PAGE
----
Testifying at a House hearing today, a security coordinator for the State Department's Bureau of Diplomatic Security, revealed that hackers obtained entry to State Dept. systems after an employee opened a mysterious email, AP reports.
In the first public account revealing details about the intrusion and the government's hurried behind-the-scenes response, a senior State Department official described an elaborate ploy by sophisticated international hackers. They used a secret break-in technique that exploited a design flaw in Microsoft software.
Donald R. Reid also confirmed that a limited amount of U.S. government data was stolen by the hackers until tripwires severed all the State Department's Internet connections throughout eastern Asia. The shut-off left U.S. government offices without Internet access in the tense weeks preceding missile tests by North Korea.
While Reid didn't reveal the nationality of the hackers it has been widely reported that the attacks came from IP addresses in China.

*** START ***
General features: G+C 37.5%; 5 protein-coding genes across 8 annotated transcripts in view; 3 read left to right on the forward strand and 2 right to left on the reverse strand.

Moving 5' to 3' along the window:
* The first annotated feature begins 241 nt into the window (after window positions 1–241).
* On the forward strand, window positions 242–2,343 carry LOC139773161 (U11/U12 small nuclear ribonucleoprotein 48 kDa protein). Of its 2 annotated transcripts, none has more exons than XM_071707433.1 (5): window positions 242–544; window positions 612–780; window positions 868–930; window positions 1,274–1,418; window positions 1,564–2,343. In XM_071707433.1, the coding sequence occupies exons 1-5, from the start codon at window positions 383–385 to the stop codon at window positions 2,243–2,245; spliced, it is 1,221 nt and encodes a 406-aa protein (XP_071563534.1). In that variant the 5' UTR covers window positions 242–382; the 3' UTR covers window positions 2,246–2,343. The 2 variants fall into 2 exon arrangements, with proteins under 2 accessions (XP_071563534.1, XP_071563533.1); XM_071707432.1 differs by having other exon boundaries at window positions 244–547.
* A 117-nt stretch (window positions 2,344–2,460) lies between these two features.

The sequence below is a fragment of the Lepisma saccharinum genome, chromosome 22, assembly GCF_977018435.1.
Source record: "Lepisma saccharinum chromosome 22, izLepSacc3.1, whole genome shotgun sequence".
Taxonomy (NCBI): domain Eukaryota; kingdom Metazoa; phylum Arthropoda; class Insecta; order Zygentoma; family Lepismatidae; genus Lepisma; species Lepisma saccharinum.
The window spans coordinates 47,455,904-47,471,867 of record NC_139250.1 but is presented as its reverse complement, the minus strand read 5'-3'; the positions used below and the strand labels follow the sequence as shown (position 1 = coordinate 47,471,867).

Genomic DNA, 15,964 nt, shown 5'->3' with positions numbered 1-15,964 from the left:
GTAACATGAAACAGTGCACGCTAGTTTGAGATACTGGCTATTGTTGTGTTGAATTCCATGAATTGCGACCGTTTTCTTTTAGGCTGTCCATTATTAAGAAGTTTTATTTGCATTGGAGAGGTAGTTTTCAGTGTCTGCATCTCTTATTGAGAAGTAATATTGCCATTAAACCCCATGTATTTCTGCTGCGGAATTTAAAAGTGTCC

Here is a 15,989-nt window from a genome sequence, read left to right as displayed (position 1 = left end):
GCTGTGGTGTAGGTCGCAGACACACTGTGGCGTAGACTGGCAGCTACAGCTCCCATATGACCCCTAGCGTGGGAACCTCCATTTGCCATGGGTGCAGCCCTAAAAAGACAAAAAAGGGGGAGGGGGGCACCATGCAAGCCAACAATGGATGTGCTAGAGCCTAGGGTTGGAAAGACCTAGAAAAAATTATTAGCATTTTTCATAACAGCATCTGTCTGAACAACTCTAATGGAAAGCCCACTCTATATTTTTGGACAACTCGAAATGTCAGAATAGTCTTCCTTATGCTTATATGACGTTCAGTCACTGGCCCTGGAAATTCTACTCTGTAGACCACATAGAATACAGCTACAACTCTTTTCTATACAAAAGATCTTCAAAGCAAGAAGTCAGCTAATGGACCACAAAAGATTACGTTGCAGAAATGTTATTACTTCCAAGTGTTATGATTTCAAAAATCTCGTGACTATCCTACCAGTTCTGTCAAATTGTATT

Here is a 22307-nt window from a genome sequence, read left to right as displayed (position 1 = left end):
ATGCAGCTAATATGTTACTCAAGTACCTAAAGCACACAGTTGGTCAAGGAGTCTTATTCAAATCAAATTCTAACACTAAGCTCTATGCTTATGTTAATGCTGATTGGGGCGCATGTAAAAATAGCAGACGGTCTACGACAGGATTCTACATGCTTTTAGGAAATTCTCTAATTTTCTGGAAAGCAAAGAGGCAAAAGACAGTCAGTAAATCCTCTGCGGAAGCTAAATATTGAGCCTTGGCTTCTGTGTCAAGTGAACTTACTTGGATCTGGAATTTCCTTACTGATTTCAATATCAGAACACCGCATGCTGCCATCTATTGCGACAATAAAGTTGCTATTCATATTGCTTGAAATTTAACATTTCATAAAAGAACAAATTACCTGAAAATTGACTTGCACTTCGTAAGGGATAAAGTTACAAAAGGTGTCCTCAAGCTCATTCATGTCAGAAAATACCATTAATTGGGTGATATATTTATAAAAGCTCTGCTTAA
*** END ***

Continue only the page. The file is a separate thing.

The chairman of the Homeland Security Committee, Rep. Bennie Thompson (news, bio, voting record), D-Miss., said hackers are no longer considered harmless, bored teenagers. "These are experienced, sophisticated people who are trying to exploit our vulnerabilities and gain access to our information," Thompson said.
Microsoft said it works as quickly as possible to provide customers with security updates.
"If we release a security update that is not adequately tested, we could potentially put customers at risk, especially as the release of an update can lead to reverse-engineering the fix and lead to broader attacks," said Microsoft's senior security strategist, Phil Reitinger. "Updates must be able to be deployed by customers with confidence."